ASC Blaming Appraisers
The Appraisal Subcommittee, because they were directed to do so, has produced a report, which frankly and explicitly lays the blame for low market values of homes in ‘communities of color’ directly at the feet of independent appraisers involved with mortgage lending.
You will start seeing accusatory slanted media reports about this report. ABC news already has distributed it. A TV station in San Francisco has aired a story already.
Yes, the report casually mentions actual facts that GOVERNMENT policies and procedures promulgated segregated and extraordinarily unfair housing issues in the US, from the 1930’s into the early 1960’s. The GSE’s, FHA, VA wrote the documents appraisers followed. Banks and other lenders went along with those policies. It was part of the culture at the time. Was it wrong? Yes. Just like the slave trade many COUNTRIES encouraged. Which ended, thankfully.
Unfortunately, appraisal associations had to be sued in the early 1970’s to finally eradicate discriminatory advice they continued to promote until then. That appears to be one justification for the piling on this report does.
The report basically says “you appraisers shouldn’t have done what you were told to do”, “you caused the low values”, and now we’re coming after you, the independent appraisers and the agencies who write policies, to fix what ‘the GOVERNMENT’ originally caused.
The report also implies that ‘you’ are responsible because so few ‘people of color’ are appraisers. (If parity to equalize racial composition is such a huge concern, why no outcry about National Football League teams which are dominated by ‘people of color’?)
Appraisers need to take a few minutes and peruse this delightful document. If you read nothing else, read pages 1-12, and the Conclusion below.
There are some other interesting passages buried in the bowels. One that caught my eye is a suggestion that using the ‘Sales Comparison Approach’ is “not fair” to ‘communities of color’, unless the appraiser leaves the immediate neighborhood to seek out higher priced homes elsewhere to artificially increase the appraised value of the subject.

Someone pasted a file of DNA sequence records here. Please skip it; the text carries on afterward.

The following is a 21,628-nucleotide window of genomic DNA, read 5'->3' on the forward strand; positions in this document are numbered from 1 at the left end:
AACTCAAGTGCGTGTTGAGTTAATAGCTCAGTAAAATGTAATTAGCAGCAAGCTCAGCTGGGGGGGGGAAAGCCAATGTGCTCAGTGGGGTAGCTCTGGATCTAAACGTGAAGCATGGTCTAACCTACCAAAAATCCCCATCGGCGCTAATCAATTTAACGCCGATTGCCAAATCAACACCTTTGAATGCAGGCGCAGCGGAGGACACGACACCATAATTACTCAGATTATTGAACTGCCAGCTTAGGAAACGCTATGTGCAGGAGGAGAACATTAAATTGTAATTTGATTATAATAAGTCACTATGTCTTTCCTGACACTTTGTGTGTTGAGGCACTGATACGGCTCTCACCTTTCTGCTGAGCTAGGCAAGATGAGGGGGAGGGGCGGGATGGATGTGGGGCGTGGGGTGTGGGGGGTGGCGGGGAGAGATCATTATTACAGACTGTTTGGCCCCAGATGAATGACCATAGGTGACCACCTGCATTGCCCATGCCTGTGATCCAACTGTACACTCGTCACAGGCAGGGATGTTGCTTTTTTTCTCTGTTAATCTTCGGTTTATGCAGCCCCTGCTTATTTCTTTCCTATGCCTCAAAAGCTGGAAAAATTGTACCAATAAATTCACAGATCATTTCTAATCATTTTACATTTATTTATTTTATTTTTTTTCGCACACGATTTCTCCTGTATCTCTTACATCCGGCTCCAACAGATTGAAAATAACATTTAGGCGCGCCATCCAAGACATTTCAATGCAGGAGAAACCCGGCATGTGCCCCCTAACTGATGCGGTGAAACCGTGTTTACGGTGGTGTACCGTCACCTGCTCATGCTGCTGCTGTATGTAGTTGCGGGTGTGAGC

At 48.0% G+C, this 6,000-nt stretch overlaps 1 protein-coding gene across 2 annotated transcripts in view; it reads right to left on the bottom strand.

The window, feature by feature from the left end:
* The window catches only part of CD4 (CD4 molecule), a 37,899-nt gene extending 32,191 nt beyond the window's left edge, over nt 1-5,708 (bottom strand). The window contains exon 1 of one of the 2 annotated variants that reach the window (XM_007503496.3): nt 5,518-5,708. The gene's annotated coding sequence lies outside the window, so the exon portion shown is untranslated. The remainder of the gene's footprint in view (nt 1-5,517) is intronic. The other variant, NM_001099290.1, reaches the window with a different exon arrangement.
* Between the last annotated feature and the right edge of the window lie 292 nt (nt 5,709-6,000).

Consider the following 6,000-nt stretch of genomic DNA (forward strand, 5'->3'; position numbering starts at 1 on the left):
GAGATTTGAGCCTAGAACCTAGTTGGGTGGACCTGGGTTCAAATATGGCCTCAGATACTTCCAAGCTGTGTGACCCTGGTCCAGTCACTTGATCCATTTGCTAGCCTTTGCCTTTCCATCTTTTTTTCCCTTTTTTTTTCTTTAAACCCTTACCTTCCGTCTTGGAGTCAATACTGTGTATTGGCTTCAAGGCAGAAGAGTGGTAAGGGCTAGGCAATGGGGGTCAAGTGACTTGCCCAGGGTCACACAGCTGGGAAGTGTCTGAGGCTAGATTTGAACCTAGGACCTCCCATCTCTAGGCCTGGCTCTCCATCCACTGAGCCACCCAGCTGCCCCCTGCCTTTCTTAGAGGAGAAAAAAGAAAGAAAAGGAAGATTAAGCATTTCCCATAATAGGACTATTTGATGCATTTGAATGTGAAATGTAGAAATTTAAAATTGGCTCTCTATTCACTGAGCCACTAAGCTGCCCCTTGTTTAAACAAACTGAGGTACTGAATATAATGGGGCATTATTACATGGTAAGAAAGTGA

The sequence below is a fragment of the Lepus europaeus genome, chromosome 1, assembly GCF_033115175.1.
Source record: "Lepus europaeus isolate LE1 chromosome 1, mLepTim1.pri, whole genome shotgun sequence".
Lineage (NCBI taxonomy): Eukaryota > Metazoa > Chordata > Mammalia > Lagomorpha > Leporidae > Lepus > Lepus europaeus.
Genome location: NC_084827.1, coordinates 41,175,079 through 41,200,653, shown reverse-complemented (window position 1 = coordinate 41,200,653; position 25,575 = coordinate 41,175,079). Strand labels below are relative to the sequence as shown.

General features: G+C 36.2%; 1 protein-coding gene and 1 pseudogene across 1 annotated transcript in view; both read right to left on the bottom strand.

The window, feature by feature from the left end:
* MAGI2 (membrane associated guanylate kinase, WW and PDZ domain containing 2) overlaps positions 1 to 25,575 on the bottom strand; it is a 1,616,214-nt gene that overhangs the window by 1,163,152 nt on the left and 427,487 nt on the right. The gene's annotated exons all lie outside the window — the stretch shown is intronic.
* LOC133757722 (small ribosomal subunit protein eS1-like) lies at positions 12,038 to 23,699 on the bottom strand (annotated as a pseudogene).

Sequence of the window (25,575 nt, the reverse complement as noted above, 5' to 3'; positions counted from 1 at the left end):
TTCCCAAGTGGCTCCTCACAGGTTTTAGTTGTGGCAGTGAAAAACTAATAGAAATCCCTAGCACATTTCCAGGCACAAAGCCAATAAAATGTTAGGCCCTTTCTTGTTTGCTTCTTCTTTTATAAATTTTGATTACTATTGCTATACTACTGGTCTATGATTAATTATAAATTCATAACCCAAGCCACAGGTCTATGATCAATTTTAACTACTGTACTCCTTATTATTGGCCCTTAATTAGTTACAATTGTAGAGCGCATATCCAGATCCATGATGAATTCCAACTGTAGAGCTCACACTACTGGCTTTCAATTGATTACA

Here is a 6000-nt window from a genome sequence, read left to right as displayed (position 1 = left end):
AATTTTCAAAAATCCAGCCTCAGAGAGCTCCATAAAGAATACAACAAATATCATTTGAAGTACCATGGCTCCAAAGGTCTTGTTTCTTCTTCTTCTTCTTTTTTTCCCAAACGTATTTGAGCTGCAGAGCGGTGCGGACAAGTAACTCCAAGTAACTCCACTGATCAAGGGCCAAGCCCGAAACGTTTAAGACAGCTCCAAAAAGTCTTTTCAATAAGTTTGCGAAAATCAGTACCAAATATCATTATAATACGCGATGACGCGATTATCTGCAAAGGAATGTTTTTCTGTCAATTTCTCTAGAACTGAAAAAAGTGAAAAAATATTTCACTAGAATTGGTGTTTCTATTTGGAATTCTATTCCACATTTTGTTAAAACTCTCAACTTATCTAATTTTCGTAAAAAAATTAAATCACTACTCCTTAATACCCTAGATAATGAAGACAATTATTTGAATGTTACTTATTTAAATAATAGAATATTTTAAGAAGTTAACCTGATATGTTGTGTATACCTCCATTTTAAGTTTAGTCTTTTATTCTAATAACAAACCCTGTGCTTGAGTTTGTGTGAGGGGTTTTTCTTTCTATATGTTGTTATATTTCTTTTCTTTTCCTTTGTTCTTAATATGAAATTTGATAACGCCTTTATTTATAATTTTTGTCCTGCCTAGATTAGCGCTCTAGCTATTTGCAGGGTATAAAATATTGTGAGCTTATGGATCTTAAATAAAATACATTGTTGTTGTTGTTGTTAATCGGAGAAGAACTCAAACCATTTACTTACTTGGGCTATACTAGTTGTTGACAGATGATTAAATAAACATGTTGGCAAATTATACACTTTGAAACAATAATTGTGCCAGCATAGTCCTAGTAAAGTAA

This is the conclusion in the report:
An appraiser has the unique power to determine the value of a home, which for most Americans, is their single most important financial asset and holds the key to wealth, stability, and opportunity for their family and generations to come.
In addition, home values affect the tax base, school funding, and community investments. Moreover, time and again, our nation’s economy and financial markets have been significantly impacted by home valuations, with communities of color often bearing the brunt of failings in the mortgage market and the home appraisal process.
Given the importance of homeownership to American families, particularly families of color, governmental and private organizations have called for reforms and a comprehensive examination of the structure and governance of the appraisal industry.
In response to these calls for reform, we have assembled the research and recommendations in this report. We urge federal and state governmental entities, The Appraisal Foundation, the GSEs, lenders, appraisers, researchers, and civil rights and consumer advocates to work together to address the concerns raised in the report, including:
- Questions About the Governance of the Appraisal Industry
- Gaps in Fair Housing Requirements and Training
- Barriers to Entry to the Appraisal Profession
- Compliance and Enforcement
We hope that this report will encourage conversations among key stakeholders in the appraisal and housing industries to seek workable, sustainable solutions that benefit the whole of the housing market, including borrowers of color.
This ‘train’ of accusations started down the track about four years ago, because appraisers are easy targets. It’s been building steam ever since. The ride toward ‘reforms’ is not going to be very scenic or pleasant for appraisers for at least three more years. Appraisers will need to keep very close tabs on the waybill of items being hauled your way.
Even though this report is extraordinarily discouraging, I will say again: if you are a biased appraiser in any way, in how you conduct yourself or in how you analyze data and report values, then you need to excise yourself from appraisal work. On the other hand, if you are doing your work appropriately and professionally according to current policies and procedures, continue being careful and diligent. And hold your head high.